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Application: Quantitative Designs
As you learned about various types of counseling approaches, you may have wondered what makes one more effective than another. This type of question lends itself to quantitative research. Questions like, “What are the differences in scores on a depression inventory for individuals who participate in cognitive behavioral counseling versus those who participate in solution-focused counseling?” or “What student characteristics predict success in an online counseling degree program?” require some form of quantitative inquiry. However, the type of quantitative method used to explore these questions could vary widely from researcher to researcher. Each of the methods of quantitative inquiry has both strengths and weaknesses, and it is important to understand the elements of each approach. As you explore the Learning Resources this week, you will find that some designs are used more often than others in the counseling profession.
In this Application Assignment you review various types of quantitative designs and explore their utility for investigating counseling-related phenomena.
The assignment: (2–3 pages)
• Select two types of quantitative research designs to compare.
• Briefly describe each of the designs that you selected. Include the types of samples used to conduct these research methods and the process for selecting a sample.
• Explain two similarities and two differences between the designs you selected.
• Describe at least one strength and one limitation of each design.
• Describe an insight or conclusion you can draw from the comparison.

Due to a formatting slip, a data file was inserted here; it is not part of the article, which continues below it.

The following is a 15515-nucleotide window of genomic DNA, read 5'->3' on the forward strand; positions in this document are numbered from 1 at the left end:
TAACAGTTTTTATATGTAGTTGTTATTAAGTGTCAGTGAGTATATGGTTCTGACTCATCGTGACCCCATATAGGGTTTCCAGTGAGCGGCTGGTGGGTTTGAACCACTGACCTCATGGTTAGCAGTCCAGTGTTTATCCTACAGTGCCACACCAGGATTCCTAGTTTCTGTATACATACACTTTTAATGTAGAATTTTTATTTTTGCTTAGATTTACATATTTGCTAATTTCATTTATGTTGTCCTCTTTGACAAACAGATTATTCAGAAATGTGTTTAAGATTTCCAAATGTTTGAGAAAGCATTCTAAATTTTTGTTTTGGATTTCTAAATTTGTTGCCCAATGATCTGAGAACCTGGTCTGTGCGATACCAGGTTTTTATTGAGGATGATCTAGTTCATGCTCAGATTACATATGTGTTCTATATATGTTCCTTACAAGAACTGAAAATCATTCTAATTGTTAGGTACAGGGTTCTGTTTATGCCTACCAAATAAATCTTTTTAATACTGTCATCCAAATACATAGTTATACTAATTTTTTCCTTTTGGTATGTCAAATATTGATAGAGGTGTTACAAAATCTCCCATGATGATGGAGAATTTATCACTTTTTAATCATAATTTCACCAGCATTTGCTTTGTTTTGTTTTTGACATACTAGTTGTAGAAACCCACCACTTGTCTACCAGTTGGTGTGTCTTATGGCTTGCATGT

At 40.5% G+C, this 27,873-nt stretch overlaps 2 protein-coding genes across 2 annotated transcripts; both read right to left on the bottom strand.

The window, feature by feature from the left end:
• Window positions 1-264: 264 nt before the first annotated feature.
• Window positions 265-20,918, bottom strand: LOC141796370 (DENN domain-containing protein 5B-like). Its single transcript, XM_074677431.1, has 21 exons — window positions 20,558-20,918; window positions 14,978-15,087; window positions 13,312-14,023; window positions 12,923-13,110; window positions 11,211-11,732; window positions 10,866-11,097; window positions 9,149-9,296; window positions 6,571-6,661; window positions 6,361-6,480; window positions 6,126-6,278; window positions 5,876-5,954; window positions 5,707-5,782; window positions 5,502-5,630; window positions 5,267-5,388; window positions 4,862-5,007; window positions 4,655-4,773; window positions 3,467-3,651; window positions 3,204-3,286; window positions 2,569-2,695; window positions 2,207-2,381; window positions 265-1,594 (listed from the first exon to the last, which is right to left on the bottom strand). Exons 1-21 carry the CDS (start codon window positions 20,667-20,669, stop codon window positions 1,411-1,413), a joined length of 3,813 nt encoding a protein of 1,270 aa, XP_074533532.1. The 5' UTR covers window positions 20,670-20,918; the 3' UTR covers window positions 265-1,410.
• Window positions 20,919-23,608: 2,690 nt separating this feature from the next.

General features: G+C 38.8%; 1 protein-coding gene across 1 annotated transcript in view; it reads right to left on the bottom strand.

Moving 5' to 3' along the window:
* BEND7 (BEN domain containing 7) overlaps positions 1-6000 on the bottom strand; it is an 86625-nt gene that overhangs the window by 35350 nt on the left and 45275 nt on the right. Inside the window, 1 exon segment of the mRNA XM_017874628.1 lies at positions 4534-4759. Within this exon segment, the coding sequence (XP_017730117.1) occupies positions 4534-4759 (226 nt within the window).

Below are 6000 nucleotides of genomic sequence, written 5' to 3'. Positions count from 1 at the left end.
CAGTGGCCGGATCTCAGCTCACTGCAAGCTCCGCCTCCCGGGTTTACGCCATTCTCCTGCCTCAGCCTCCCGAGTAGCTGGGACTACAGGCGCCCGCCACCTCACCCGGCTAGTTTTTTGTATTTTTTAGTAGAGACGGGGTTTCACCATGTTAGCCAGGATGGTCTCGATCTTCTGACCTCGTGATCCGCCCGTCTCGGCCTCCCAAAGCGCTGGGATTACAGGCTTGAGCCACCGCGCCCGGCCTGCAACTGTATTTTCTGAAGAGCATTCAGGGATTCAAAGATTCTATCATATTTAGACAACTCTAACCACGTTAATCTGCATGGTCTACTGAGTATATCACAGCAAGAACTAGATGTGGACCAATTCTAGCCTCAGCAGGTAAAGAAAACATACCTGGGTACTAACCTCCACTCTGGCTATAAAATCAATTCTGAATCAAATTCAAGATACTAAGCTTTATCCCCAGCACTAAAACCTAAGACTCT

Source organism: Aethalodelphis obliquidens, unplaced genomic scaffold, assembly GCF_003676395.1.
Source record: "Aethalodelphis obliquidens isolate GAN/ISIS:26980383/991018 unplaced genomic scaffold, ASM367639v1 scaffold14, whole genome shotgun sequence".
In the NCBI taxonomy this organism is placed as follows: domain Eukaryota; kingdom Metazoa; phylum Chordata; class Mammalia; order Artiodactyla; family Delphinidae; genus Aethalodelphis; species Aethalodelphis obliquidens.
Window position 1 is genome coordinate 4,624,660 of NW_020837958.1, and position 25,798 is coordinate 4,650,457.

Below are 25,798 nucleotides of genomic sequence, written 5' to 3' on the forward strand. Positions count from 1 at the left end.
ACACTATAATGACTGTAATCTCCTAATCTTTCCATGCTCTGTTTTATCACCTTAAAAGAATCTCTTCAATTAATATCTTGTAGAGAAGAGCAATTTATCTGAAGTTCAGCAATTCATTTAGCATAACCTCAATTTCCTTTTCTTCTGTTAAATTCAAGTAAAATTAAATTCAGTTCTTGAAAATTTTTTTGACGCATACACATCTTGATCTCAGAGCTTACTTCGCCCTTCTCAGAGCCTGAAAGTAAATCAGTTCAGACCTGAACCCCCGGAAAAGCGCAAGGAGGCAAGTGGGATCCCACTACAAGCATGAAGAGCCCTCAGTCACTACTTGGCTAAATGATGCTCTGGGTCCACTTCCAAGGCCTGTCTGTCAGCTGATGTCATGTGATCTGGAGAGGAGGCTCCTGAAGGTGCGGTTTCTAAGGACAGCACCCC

• Explain any ethical, legal, and socio-cultural considerations that may be relevant for the designs you selected.
Support your Application Assignment with specific references to all resources used in its preparation. You are required to provide a reference list and to appropriately cite, in APA style, all references used within your assignment.
Week 4: Quantitative Research – Experimental
More than likely, over the course of your academic life, you learned about scientific methods in more than one course. Applying scientific methods may be more common than you thought; for example, each year elementary, middle, and high school students compete in science fairs throughout the United States. As part of these competitions, students develop a hypothesis, establish a methodology for their project, conduct data analysis, and interpret the meaning of their findings. These basic elements of the scientific method also apply to quantitative research in the counseling profession. Counseling researchers use quantitative methodology to study phenomena related to human dynamics across large groups of people.
As a counseling scholar practitioner, it is important for you to develop skills to deconstruct quantitative research and determine the implications of research results for practice. In order to develop these skills, you need to be familiar with the various types of quantitative research that are commonly used in the counseling profession.
This week you examine quantitative research design and elements of quantitative analysis as they relate to counseling research. You also develop a basic understanding of how to deconstruct quantitative research and relate quantitative results to the world of practice.
By the end of this week, you should be able to:
• Analyze the implications of power and effect size on the interpretation and application of research findings
• Analyze similarities and differences in methodology among experimental designs
• Course Text: Counseling Research: Quantitative, Qualitative, and Mixed Methods
o Chapter 5, “Experimental Designs”
• Course Text: Pyrczak, F. (2013). Evaluating research in academic journals: A practical guide to realistic evaluation (5th ed.). Glendale, CA: Pyrczak Publishing.
• Article: Sink, C., & Stroh, H. (2006). Practical significance: The use of effect sizes in school counseling research. Professional School Counseling, 9(5,Special Issue), 401–411.
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